Bell Auto Parts took full advantage of it's position as a distributor of performance parts and diversified with a mail order catalogue. Roy with an eclectic taste in vehicles midgets, desert streamliners and sports cars became the California distributor for Allard cars and imported this vehicle the 3rd J2 built and the 8th ever imported to the USA.

Allard J2

(Photo Courtesy Bernard Dervieux)

Allard J2 1513 was shipped to the USA without a motor, as was customary, and Roy installed a Cadillac 331 cui V8.

Allard J2

(Photo Courtesy Bernard Dervieux)

On one occasion when Roy's wife Colleen was away he took his #1 Allard J2 down to the US Navy airship base at Santa Ana and entered a race with amongst others a couple of XK120's driven by Phil Hill (#18), and Jack McAfee (last row), Tom Frisbey (#3) Allard K2, Basil Panzer (#2) Allard J2, and Sterling Edwards (#10) Edwards R26.

Roy won the race and when his wife came home he is said to have confessed all and promised never to race again.

In 1953 Richter diversified his interests into the manufacture of safety helmets hoping to capture the market occupied by English Cromwell leather head gear which he distributed. The success of the Bell 500 was followed by the first helmet to meet Snell standards the Bell 500 TX helmet in 1957.

Roy followed the diversification into safety equipment with a response to the 'strength and style deficiency' in after market performance wheel market sold under the Crager brand name he had acquired from the White estate.

Allard J2

(Photo Courtesy Bernard Dervieux)

In 1954 William 'Bill' Leach acquired Roy's J2, now painted white, from a third party, Bill raced the car without much success and sold it in 1956 to pursue his interest in horse racing.

Allard J2

(Photo Colin Warnes)

Bernard Dervieux, acquired Roy Richter's J2 1513 in 2000,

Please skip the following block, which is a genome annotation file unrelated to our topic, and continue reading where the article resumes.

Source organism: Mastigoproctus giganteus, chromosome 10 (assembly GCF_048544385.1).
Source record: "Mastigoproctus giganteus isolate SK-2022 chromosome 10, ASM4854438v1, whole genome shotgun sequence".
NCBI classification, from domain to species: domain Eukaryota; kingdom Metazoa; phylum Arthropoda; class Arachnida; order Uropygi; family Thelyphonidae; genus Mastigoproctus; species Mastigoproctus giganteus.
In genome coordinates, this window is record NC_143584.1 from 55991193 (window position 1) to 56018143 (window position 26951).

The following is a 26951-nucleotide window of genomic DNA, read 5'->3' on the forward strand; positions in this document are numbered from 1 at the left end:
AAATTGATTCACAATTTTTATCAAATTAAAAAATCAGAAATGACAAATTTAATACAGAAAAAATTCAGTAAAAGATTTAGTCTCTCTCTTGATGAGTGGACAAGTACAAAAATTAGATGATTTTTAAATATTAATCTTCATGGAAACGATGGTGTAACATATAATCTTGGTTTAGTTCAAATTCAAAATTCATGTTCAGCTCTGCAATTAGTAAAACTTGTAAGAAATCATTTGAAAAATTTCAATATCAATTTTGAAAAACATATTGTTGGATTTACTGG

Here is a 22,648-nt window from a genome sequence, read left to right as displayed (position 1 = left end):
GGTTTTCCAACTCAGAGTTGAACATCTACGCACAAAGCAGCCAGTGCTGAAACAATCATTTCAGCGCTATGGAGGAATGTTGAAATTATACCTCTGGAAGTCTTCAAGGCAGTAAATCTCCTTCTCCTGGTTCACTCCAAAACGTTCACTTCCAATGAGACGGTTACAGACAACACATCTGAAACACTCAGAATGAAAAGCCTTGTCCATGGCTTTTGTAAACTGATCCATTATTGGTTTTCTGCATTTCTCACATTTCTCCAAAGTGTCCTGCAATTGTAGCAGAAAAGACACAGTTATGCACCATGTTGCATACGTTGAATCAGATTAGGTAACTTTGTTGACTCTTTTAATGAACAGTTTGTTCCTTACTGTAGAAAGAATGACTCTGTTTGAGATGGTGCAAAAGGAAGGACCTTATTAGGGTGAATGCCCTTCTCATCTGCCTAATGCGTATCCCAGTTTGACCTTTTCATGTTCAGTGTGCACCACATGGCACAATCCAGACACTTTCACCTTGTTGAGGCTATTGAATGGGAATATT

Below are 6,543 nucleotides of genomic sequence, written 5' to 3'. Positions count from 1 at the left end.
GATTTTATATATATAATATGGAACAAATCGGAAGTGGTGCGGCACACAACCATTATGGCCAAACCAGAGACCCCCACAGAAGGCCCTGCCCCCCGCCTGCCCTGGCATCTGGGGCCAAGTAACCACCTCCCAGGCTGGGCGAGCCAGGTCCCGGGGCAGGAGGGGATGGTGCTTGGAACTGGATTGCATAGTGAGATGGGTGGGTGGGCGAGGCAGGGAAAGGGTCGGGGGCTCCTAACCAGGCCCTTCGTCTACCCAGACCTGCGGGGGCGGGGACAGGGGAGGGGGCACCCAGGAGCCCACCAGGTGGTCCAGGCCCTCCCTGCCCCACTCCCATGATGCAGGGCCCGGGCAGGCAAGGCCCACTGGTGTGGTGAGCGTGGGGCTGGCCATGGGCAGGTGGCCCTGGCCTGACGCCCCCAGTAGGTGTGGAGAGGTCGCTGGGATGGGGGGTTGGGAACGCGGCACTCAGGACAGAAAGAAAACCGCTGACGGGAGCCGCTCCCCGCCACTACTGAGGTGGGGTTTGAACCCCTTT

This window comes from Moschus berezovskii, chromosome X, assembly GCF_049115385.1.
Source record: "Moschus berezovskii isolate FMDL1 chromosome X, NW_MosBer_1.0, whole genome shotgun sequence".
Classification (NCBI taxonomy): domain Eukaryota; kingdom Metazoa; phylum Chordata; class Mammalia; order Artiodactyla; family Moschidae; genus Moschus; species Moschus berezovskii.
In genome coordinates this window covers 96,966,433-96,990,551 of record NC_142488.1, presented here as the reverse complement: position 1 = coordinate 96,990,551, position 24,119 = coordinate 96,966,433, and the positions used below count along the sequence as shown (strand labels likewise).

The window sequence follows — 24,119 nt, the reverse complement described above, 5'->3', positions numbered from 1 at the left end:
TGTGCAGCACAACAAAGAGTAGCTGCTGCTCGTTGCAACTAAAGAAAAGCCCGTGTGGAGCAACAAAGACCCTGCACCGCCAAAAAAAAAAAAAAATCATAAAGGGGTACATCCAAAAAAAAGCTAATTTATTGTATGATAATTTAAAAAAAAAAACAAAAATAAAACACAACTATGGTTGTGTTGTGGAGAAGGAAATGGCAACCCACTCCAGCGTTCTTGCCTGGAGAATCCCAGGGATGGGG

Allard J2

(Photo Colin Warnes)

it is still fitted with its Cadillac motor

Allard J2

(Photo Colin Warnes)

powerful enough to provide plenty of excitement 60 years after it's debut win.

Allard J2, Desert Classic C d'E

(Photo Geoffrey Horton)

Earlier this year the #1 J2 -1513 was seen at the Dessert Classic, apart from its non period yet apt Cragar wheels,

Allard J2, Desert Classic C d'E

(Photo Geoffrey Horton)

the car is in original immaculate shape,

Allard J2, Desert Classic C d'E

(Photo Geoffrey Horton)

a fitting testament to the extraordinary figure who first owned her Roy Richter.

My thanks to Geoffrey Horton, who initiated today's blog, Colin Warnes, of The Allard Register, and Bernard Dervieux, the owner, for sharing their photos.

Further thanks to Frank, Woody and David at The Nostalgia Forum, to Mr Holland at The Cadillac Forum and Brock Yates of Car & Driver for background information.

Hope you have enjoyed this 'Roy will play' edition of 'Gettin' a lil psycho on tyres' and that you will join me again tomorrow for a trip to the Atwell Wilson Museum. Don't forget to come back now !

Saturday, 25 June 2011

He who is first will later be last - Auto Gymkhana

BPMC, Auto Gymkhana

Flush with success after my first production car trial, last weekend I joined members of The Bristol Pegasus Motor Club and took part in an Auto Gymkhana for the first time at Sheepcot Farm not far from Chepstow.

Mitsubishi Colt, BPMC, Auto Gymkhana

(Ben in his Mitsubishi Colt finished 6th Overall)

There were 12 entries 11 of which stayed for the full 24 stages of the competition which centred on variations of 4 basic tests.

Marlin, BPMC, Auto Gymkhana

(Nick and Andy shared Andy's Marlin, Andy finished 2nd and Nick 8th)